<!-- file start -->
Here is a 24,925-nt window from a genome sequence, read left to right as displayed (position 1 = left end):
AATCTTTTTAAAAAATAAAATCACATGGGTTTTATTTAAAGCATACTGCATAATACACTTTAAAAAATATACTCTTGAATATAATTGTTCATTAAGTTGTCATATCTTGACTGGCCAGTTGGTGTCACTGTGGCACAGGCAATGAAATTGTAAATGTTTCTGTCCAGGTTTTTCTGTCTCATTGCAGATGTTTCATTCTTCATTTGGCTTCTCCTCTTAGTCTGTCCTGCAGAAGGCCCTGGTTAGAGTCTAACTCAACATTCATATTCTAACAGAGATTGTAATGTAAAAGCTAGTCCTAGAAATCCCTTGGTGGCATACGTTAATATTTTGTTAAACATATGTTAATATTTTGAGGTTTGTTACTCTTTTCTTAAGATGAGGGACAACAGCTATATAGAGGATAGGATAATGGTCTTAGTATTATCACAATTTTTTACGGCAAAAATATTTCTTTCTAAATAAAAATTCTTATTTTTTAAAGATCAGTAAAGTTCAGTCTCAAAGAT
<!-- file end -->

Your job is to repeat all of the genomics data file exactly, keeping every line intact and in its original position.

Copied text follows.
Here is a 24,925-nt window from a genome sequence, read left to right as displayed (position 1 = left end):
AATCTTTTTAAAAAATAAAATCACATGGGTTTTATTTAAAGCATACTGCATAATACACTTTAAAAAATATACTCTTGAATATAATTGTTCATTAAGTTGTCATATCTTGACTGGCCAGTTGGTGTCACTGTGGCACAGGCAATGAAATTGTAAATGTTTCTGTCCAGGTTTTTCTGTCTCATTGCAGATGTTTCATTCTTCATTTGGCTTCTCCTCTTAGTCTGTCCTGCAGAAGGCCCTGGTTAGAGTCTAACTCAACATTCATATTCTAACAGAGATTGTAATGTAAAAGCTAGTCCTAGAAATCCCTTGGTGGCATACGTTAATATTTTGTTAAACATATGTTAATATTTTGAGGTTTGTTACTCTTTTCTTAAGATGAGGGACAACAGCTATATAGAGGATAGGATAATGGTCTTAGTATTATCACAATTTTTTACGGCAAAAATATTTCTTTCTAAATAAAAATTCTTATTTTTTAAAGATCAGTAAAGTTCAGTCTCAAAGAT